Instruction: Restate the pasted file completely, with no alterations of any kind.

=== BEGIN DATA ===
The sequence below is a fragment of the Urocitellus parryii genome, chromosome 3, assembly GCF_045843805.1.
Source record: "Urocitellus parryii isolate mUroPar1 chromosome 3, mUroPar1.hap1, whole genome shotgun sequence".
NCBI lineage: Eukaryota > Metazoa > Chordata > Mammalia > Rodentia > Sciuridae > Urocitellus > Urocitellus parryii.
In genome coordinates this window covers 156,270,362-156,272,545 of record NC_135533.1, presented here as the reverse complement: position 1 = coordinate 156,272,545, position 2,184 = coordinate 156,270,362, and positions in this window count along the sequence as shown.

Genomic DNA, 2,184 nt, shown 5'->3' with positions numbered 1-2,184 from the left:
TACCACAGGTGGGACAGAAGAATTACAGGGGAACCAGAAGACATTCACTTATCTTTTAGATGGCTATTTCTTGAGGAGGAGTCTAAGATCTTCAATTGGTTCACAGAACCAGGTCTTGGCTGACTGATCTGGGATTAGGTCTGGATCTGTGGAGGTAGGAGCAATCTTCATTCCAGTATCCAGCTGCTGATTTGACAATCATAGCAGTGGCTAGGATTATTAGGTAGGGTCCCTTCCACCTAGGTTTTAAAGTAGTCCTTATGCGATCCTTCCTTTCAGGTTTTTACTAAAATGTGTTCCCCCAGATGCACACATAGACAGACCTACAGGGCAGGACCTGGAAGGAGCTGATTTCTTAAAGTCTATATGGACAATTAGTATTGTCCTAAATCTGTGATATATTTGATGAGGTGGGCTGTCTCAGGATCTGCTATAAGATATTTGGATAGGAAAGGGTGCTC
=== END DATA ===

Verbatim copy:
The sequence below is a fragment of the Urocitellus parryii genome, chromosome 3, assembly GCF_045843805.1.
Source record: "Urocitellus parryii isolate mUroPar1 chromosome 3, mUroPar1.hap1, whole genome shotgun sequence".
NCBI lineage: Eukaryota > Metazoa > Chordata > Mammalia > Rodentia > Sciuridae > Urocitellus > Urocitellus parryii.
In genome coordinates this window covers 156,270,362-156,272,545 of record NC_135533.1, presented here as the reverse complement: position 1 = coordinate 156,272,545, position 2,184 = coordinate 156,270,362, and positions in this window count along the sequence as shown.

Genomic DNA, 2,184 nt, shown 5'->3' with positions numbered 1-2,184 from the left:
TACCACAGGTGGGACAGAAGAATTACAGGGGAACCAGAAGACATTCACTTATCTTTTAGATGGCTATTTCTTGAGGAGGAGTCTAAGATCTTCAATTGGTTCACAGAACCAGGTCTTGGCTGACTGATCTGGGATTAGGTCTGGATCTGTGGAGGTAGGAGCAATCTTCATTCCAGTATCCAGCTGCTGATTTGACAATCATAGCAGTGGCTAGGATTATTAGGTAGGGTCCCTTCCACCTAGGTTTTAAAGTAGTCCTTATGCGATCCTTCCTTTCAGGTTTTTACTAAAATGTGTTCCCCCAGATGCACACATAGACAGACCTACAGGGCAGGACCTGGAAGGAGCTGATTTCTTAAAGTCTATATGGACAATTAGTATTGTCCTAAATCTGTGATATATTTGATGAGGTGGGCTGTCTCAGGATCTGCTATAAGATATTTGGATAGGAAAGGGTGCTC